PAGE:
Guidelines for Smooth Adjustment to the Nursery School

21 January 2023

The successful adaptation of the child to the daycare begins with the parents and with the feelings they have for this new step of the child. An integral condition for the smooth adaptation of the child, as much as possible, is to receive the same confidence and optimism from the parents. So:

Useful instructions

  • Prepare yourself first by focusing on your own fears and separation anxiety from the child. Children understand what you say to them in words, but they also have the ability to decode the non-verbal messages you send.
  • Both parents have the same attitude towards the child and inform the grandparents, or other people who take care of the child, about the necessity to behave like you in the matter of school.
  • Talk to the child – without exaggeration – about the activities at the station. Address them enthusiastically, but without misleading it by presenting the station as a place “where it will be fantastic and only play”.

Creating a consistent schedule for getting ready for school in the morning and getting to and from school will help the child get used to their new daily routine. For this:

  • Get up early so that you have time to calmly prepare the child and spend a few moments with him before the station. If you are pressed for time, you will not be able to deal calmly with any outbursts of the child.
  • Get up early so that you have time to calmly prepare the child and spend a few moments with him before the station. If you are pressed for time, you will not be able to deal calmly with any outbursts of the child.
  • Let him keep a favorite, safe object from home (if he asks) but let him know that he may have to share it with the other children or even part with it.
  • When you arrive at the station, tell the child that you will be leaving (you should not leave secretly as you will create additional insecurity) and that you will definitely come back to pick him up. To time it, since children don’t know the time, tell them you’ll be back after dinner or when they wake up.
  • When saying goodbye, be calm and firm. Develop a tender and short “your” farewell routine expressing confidence and determination. The longer you put off leaving, the harder it will become.
  • When you return it would be good to avoid very intense displays of affection, such as a prolonged hug, which might reveal your distress.
  • Ask him – after you leave the station – how he did and try to understand if anything bothers him. If at that moment he doesn’t want to talk to you, don’t push him and don’t insist. Try again at another “relaxed” moment with indirect questions.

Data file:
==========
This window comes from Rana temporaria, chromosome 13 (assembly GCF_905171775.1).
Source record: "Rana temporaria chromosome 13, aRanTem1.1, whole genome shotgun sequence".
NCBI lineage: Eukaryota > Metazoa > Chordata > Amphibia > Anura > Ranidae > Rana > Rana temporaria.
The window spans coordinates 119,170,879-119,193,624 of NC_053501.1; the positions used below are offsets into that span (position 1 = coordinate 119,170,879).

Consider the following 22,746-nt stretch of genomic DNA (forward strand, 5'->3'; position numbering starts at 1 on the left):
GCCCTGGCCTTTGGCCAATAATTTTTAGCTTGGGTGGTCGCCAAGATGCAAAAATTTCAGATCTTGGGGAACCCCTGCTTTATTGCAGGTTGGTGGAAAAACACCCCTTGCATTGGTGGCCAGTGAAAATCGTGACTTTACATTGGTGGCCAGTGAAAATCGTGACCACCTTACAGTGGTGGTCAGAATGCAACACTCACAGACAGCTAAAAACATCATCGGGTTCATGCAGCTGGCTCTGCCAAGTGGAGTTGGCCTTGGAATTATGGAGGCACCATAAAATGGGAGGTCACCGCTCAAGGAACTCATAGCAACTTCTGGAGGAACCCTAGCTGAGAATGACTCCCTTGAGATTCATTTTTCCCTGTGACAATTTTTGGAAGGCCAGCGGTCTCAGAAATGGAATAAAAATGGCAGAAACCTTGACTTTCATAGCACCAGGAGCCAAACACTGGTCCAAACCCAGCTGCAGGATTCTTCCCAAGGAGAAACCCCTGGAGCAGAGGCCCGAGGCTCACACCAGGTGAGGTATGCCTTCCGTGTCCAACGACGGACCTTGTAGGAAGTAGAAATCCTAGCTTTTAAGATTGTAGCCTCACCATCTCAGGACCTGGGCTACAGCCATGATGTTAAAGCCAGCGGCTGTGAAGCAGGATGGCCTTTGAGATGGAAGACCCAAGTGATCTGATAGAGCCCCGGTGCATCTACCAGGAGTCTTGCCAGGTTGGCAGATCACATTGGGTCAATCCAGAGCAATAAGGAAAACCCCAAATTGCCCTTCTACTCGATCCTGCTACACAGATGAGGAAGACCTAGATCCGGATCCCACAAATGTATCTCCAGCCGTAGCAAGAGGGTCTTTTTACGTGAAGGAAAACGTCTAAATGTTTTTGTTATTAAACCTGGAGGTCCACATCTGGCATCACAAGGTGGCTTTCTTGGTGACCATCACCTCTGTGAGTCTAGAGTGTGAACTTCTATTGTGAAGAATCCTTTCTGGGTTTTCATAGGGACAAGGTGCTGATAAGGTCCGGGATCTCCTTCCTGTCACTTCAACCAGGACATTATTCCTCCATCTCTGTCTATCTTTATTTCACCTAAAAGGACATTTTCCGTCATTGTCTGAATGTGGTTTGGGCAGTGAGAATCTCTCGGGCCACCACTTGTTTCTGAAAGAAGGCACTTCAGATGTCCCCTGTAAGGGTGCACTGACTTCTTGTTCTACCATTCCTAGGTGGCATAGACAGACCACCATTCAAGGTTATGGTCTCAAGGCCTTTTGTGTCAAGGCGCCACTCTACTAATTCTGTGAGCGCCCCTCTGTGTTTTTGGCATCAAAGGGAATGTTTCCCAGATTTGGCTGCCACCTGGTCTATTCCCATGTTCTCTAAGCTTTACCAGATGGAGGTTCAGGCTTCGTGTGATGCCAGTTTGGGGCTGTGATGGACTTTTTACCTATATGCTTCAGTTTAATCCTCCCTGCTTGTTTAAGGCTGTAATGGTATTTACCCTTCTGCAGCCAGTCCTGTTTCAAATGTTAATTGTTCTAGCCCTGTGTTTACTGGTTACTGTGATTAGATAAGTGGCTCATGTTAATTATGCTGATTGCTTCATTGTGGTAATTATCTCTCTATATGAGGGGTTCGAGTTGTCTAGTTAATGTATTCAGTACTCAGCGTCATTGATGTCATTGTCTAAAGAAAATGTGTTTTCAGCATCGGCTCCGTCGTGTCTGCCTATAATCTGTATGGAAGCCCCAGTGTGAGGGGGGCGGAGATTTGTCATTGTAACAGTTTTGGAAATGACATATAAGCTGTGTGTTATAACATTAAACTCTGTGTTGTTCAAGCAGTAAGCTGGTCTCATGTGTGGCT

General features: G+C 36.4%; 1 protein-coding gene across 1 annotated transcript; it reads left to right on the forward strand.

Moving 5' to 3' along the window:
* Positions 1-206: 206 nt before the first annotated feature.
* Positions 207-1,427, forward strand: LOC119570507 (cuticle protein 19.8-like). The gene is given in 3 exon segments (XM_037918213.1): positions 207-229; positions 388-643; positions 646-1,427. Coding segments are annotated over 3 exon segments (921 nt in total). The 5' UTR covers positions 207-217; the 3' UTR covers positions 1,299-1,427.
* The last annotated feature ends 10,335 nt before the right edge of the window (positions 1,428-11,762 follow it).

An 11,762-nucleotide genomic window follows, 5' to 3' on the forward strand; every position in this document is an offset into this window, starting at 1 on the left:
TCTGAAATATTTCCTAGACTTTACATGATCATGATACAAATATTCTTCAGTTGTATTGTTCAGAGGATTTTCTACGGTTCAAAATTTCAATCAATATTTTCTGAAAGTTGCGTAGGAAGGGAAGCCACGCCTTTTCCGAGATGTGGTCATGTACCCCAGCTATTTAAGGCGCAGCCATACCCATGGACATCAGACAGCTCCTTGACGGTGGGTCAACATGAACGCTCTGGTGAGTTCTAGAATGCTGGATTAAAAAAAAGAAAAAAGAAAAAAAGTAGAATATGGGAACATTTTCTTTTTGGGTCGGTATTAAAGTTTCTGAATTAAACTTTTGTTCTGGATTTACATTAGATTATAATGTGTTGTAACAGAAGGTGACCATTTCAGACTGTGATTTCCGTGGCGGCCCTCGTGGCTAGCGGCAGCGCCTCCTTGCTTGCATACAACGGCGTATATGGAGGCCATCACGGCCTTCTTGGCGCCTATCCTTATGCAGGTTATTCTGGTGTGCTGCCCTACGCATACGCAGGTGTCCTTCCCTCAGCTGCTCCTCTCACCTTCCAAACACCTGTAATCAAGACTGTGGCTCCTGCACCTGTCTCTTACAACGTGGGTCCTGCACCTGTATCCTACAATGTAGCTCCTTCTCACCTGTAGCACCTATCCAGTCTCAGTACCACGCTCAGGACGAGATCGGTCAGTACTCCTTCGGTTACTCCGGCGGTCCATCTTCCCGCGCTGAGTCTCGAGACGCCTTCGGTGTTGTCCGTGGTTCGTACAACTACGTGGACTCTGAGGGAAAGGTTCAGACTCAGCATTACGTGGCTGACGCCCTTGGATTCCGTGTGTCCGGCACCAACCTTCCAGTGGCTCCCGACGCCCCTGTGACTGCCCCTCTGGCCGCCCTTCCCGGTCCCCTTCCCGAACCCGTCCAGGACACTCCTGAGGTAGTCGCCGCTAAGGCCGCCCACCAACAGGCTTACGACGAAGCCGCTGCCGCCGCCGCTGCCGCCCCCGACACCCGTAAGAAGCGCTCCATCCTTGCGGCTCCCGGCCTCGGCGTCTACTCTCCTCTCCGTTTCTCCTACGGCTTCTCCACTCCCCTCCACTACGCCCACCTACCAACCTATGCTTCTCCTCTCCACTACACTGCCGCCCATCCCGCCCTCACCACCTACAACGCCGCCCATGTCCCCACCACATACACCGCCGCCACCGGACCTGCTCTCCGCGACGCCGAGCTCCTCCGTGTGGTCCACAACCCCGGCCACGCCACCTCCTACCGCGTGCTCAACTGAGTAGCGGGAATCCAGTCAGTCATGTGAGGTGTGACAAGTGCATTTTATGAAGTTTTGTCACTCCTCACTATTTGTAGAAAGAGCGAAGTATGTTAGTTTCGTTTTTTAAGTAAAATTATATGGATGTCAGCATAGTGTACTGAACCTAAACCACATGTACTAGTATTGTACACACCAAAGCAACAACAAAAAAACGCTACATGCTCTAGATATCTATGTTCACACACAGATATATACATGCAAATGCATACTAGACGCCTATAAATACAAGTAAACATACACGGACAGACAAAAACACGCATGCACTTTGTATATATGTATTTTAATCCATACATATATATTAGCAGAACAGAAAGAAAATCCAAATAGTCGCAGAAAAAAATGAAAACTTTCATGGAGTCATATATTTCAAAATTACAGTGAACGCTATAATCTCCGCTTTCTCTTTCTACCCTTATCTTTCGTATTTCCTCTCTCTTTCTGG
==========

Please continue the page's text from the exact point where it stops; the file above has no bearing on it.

Remember that the quality time that parents spend after the child’s stay in the daycare will strengthen the relationship of trust between them and will help in the big change that happens in the life of the child and the family. For this reason:

  • When the child is at home, both parents spend time and give him the opportunity to express his feelings. Listen to the child and resolve any questions or concerns he expresses.
  • If a problem arises with the child’s teacher or the school, avoid making accusations in front of the child. Discuss privately with the teacher what concerns you.
  • Give the child time to adjust. Not all children adapt in the same amount of time, and comparisons with other children are certainly not useful in this regard.
  • There is the possibility that the child will express reluctance to go to school, showing symptoms of restlessness and agitation. After making sure that the child is not sick, it is ideally contraindicated to give in to this refusal and allow him to remain at home as this will make the child more persistent in the following days and delay adjustment.

In addition, past patterns of behavior such as potty accidents, whining and crying more, having angry outbursts, difficulty sleeping with nightmares, nail biting or teeth grinding, headaches are likely to reoccur. or stomachache etc. Such behaviors are to be expected and should be treated with equanimity. However, if any of these symptoms occur over a long period of time and you judge that they make it difficult for the child to a great extent and make him unhappy, seek the help of a specialist.

Dimitra Houzouri
KE.VRE.FO. Psychologist